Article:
I about pulled my hair out getting it run. Getting things to work on embedded systems is waaay more complicated than regular Linux systems. Let me know if you have some interest in doing it. I can create a tutorial, though it would take me a while to do so.
    Monk E. Boy likes this.
  9. lancethepants

    lancethepants Network Guru Member

    So out of fun, and total disregard of practicality, this is how to setup an entware based openssh server using two factor time based key authentication.

    Because of the way Tomato sets up the /etc/shadow file, which doesn't seem to play nice with OpenSSH, we will be creating a new user. This new user will operates exactly as root.

    You should already have Tomato's SSH server running, because we will need it to help setup the OpenSSH Server.

    Install entware

    opkg install libssp

    Go to
    Download "openssh_2-factor.tgz", found under Entware Compiles.
    Place it in /opt, and extract it.

    4. Run the following code to setup the ssh keys.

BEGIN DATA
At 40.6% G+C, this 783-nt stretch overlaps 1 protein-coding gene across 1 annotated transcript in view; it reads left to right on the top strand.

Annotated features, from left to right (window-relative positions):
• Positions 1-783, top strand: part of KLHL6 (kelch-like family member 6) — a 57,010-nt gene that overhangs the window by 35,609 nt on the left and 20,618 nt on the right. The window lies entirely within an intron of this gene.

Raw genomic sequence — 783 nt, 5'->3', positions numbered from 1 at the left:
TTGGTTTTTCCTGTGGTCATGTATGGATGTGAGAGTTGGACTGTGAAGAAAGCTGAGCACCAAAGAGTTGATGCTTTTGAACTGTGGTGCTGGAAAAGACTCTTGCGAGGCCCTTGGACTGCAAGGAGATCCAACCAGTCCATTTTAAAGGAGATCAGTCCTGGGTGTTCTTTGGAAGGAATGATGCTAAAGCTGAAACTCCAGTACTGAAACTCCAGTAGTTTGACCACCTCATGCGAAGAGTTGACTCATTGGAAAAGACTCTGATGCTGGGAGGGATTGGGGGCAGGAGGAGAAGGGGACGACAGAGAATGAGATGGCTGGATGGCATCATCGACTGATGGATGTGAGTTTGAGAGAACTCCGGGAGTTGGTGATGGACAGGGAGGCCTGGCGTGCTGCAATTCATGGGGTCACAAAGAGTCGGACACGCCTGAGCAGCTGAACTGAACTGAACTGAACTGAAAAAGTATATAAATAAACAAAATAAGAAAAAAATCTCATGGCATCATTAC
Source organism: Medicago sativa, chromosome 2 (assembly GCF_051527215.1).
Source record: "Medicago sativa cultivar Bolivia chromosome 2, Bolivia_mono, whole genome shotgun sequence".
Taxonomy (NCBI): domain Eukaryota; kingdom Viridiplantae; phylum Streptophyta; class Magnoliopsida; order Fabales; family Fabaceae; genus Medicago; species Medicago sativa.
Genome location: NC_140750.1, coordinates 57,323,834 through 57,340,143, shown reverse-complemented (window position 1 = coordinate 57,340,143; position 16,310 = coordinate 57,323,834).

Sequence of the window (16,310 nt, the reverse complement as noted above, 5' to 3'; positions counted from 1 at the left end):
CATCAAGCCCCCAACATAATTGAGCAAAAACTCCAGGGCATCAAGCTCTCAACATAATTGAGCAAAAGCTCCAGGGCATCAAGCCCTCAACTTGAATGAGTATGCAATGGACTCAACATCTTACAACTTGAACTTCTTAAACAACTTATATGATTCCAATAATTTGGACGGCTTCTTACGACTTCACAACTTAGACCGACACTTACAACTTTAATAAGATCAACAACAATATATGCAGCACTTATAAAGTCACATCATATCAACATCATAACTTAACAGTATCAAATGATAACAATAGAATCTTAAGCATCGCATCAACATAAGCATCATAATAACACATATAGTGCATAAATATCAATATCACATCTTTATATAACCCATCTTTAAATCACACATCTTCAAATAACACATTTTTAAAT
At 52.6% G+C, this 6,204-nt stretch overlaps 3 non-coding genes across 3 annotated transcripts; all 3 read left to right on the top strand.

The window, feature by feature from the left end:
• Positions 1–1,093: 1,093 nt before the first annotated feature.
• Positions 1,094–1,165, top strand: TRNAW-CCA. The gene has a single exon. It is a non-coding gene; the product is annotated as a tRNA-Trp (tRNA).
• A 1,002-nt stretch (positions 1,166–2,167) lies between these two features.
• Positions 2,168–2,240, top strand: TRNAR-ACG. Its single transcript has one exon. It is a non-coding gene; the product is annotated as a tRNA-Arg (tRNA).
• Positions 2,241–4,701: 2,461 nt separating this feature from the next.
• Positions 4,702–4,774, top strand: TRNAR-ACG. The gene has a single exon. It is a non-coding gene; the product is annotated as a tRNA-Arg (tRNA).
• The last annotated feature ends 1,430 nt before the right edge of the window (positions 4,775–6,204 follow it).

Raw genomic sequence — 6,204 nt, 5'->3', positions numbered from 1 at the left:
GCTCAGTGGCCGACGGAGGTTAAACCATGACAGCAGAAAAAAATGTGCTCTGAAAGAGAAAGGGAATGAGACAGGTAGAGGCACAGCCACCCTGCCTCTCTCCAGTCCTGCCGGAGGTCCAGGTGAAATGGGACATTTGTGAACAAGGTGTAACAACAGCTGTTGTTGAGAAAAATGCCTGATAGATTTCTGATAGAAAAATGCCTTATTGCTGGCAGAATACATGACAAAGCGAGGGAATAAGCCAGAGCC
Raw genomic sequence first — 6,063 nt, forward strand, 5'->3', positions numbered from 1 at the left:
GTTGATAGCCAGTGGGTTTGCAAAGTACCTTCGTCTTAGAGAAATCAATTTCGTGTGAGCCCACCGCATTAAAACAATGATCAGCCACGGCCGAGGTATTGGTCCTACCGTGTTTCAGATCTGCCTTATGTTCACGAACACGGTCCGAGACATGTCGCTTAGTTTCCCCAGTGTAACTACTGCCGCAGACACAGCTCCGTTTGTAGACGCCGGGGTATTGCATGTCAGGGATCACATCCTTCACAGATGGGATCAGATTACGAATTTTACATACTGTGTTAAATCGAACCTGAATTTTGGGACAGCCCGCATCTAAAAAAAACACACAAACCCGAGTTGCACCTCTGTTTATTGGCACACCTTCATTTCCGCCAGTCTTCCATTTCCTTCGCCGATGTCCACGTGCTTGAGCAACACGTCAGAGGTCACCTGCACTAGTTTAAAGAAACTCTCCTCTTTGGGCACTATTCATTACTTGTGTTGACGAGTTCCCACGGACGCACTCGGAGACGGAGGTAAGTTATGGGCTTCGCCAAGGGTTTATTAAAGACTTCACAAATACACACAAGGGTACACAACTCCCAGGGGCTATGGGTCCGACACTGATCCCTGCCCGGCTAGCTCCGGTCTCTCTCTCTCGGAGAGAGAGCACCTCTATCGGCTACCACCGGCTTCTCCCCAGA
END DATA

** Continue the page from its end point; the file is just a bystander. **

/opt/bin/ssh-keygen -t rsa -f /opt/etc/ssh_host_rsa_key
    You can just hit [enter] when it asks about passwords.

    Now we will setup the username and password. The following code sets up username 'user' with password 'password'.

    You can change them to whatever you want. To get a new password, I would change root's password in the tomato gui. Look in /etc/shadow, and fine the text bewteen the colons ':' , starting with $1$, and use that for the script.

    You will need to delimit any special charecters with a backslash '\' for the 'echo' script. Double check that the script inputs it correctly and matches root's hash. Else your password will not work and you will pull your hair out.

    FYI, any time you change the password in the gui, it will rebuild /etc/shadow and /etc/passwd, so you will need to repopulate it.

    We also create a symlink so that openssh can find a file it needs.
    ln -s /opt/etc/pam.d /etc/pam.d
    echo "user:x:0:0:root:/opt:/bin/sh" >> /etc/passwd
    echo "user:\$1\$p7ji1sSO\$a0dvOOsF4SGd7TU8.PD101:15850:0:99999:7:::" >> /etc/shadow

    The SSHD config file has been preset to run on port 23. Change it if you want, or have a port conflict. For this setup I will show 23.


    Now we will start OpenSSH with the following code.